At Jefferson, like some other organizations, we decided not to furlough our labor force. It was a tough decision financially, but we made the decision based on our mission and vision. Then we had to look at the costs not associated with labor and figure out how to move forward. Jefferson took a very people-centric approach and decided to resort to cost-reduction options that had the least impact on the workforce. I don't know what the future will bring, but so far, we've been able to put people first.

Q: How has the pandemic altered your short-term goals?

NN: My short-term goals have not changed, and the organization's goal for growth and great patient care is still the same. However, the tactics we're using to reach those goals has changed. We need to figure out how to position ourselves for long-term or permanent remote work. That is first and foremost an EHR concern, but there are critical pieces of IT that have to support more infrastructure. When COVID hit, things happened so fast and people took their equipment home. At the time, there was at least a tolerance of inefficiency. But when you think about working from home permanently, and the face that customers working from home as well, there is less patience with those inefficiencies.

We also need a long-term infrastructure for online learning. Our teachers were using Zoom and those technologies are not necessarily suitable for long-term teaching. Finding a more sustainable solution is a key goal for us, as well as enhancing and providing online jobs using virtual reality technology.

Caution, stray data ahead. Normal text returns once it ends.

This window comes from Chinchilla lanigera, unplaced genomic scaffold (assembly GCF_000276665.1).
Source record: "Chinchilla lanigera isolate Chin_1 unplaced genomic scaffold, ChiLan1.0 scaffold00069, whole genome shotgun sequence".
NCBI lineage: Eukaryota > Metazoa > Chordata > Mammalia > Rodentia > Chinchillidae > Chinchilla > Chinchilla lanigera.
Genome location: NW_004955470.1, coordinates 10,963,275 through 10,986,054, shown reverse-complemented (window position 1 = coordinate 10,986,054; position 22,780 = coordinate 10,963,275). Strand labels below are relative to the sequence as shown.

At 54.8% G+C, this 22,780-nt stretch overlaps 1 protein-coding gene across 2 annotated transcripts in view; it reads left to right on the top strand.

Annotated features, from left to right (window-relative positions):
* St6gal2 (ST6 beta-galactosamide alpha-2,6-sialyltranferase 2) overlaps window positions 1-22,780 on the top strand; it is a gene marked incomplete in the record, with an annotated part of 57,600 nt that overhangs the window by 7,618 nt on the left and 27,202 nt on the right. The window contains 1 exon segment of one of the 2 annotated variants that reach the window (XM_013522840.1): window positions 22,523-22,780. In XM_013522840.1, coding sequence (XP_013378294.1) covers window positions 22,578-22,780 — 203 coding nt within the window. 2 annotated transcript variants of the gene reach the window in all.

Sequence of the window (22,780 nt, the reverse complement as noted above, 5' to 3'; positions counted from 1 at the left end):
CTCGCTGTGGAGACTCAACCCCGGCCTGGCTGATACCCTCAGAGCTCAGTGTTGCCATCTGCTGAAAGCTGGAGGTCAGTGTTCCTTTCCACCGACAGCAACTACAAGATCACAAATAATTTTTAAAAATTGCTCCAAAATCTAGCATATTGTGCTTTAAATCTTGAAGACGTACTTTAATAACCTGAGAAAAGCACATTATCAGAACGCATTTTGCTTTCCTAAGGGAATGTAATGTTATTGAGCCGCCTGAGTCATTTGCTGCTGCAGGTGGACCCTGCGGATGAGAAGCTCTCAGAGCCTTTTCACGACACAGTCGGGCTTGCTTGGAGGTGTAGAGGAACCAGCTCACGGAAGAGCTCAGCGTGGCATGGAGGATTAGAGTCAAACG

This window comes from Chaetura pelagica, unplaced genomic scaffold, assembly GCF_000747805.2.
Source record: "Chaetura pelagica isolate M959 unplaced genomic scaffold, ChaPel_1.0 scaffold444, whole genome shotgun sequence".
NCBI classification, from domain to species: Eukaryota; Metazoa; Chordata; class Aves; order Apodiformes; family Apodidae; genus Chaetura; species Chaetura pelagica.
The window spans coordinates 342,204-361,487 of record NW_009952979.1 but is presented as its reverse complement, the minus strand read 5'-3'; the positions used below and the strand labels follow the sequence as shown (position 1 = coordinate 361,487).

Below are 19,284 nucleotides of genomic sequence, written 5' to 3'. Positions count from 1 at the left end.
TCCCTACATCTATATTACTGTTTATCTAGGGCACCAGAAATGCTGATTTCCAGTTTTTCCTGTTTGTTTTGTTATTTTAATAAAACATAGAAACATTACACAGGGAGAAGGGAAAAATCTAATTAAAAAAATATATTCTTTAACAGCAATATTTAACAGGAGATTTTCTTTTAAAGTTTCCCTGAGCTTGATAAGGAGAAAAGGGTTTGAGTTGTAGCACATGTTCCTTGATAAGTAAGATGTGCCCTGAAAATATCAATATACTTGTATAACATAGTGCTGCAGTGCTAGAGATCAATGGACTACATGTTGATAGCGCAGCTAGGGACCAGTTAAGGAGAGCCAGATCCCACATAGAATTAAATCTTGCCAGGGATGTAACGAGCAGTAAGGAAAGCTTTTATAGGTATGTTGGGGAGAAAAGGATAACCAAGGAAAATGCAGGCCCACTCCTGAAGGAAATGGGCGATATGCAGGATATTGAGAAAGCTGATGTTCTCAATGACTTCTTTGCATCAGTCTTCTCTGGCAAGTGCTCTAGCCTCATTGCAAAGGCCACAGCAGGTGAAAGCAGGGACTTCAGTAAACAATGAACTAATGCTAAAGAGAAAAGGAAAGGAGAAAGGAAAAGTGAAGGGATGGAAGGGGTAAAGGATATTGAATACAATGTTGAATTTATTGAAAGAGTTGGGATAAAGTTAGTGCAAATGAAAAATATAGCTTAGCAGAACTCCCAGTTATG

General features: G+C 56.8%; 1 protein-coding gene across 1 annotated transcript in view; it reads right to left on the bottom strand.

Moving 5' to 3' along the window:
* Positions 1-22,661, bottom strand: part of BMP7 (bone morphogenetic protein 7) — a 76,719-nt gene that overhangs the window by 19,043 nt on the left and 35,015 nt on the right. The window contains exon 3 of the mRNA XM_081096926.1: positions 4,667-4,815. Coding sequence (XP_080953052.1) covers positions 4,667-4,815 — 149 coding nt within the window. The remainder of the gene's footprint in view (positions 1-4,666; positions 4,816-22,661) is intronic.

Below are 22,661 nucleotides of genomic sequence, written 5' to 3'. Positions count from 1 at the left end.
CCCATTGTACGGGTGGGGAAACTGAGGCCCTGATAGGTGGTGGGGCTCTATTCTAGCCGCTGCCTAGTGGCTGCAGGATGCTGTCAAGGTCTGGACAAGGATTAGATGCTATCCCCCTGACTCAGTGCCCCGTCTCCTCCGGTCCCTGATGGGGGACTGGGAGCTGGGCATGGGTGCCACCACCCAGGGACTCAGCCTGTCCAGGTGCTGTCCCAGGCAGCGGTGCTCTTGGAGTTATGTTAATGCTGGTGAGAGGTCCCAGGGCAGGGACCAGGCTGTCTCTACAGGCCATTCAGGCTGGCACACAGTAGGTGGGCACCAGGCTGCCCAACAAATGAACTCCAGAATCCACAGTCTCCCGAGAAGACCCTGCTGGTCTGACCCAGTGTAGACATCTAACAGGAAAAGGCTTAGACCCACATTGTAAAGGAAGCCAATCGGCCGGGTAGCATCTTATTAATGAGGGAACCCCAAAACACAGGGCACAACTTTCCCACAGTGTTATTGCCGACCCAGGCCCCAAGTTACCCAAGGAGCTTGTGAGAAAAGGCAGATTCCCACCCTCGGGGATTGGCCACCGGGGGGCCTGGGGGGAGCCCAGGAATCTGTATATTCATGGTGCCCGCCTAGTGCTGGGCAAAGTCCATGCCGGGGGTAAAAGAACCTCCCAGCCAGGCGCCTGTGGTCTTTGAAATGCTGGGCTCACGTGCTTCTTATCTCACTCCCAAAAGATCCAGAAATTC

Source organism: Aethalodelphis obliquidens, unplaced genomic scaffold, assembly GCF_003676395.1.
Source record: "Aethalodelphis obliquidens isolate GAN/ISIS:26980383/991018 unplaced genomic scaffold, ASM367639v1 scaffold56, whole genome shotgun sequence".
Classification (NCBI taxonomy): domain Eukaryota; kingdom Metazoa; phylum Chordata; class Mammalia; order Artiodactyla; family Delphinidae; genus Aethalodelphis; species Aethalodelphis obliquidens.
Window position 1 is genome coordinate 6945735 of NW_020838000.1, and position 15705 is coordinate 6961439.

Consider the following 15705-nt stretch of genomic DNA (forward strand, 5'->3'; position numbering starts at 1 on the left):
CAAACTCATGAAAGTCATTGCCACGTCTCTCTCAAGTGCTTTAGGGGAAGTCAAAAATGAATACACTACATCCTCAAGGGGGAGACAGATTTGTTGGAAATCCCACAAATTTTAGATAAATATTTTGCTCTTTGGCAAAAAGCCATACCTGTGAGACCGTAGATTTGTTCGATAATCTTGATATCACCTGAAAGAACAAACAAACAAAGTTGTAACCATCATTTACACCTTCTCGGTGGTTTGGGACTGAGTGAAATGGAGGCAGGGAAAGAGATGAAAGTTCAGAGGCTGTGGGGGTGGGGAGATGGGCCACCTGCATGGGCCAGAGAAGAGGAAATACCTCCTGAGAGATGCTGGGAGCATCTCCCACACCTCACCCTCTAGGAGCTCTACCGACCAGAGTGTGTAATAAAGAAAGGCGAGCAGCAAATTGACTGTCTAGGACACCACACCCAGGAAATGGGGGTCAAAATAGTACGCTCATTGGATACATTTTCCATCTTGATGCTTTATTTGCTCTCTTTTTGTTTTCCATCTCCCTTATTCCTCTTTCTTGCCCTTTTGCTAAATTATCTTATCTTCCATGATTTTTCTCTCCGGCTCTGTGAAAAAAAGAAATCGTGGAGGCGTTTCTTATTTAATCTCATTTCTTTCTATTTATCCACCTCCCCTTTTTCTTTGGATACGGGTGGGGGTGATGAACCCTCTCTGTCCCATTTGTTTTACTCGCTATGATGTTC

Telehealth is another area we want to improve upon. Our telehealth platform was good enough prior to COVID that we could scale and elaborate on it during the pandemic. We can now connect telehealth with our EHR. As the number of calls from patients increases, we need to prepare to handle a higher volume in the long run. In the first few months of the pandemic we went through a reaction period, and then stabilization; now we will change our long-term goals based on our changing business model. In the next four to six months, I think we'll be over the hump.

Q: How has the pandemic changed what you need from your team, and what your team needs from you?

NN: The largescale remote during the pandemic is somewhat new to us and I think we were able to learn that we could make very quick decisions. That is what I need from our team. What they need from us is quick decision-making, which is something our system does very well. There is a trust we have with one another that different teams are doing the right things to get the job done.

Our first priority is keeping our teams safe. COVID-19 isn't spreading in our region and cases have gone down, but there are still cases every day and there is still a negative impact. There are still a number of folks on our team that have to go to the hospital every day and we aim to keep them safe. We also need to maintain our nimbleness and ability to execute while working from home. Our team has responded in an outstanding manner and we were able to deliver to the organization a seamless experience during a difficult time.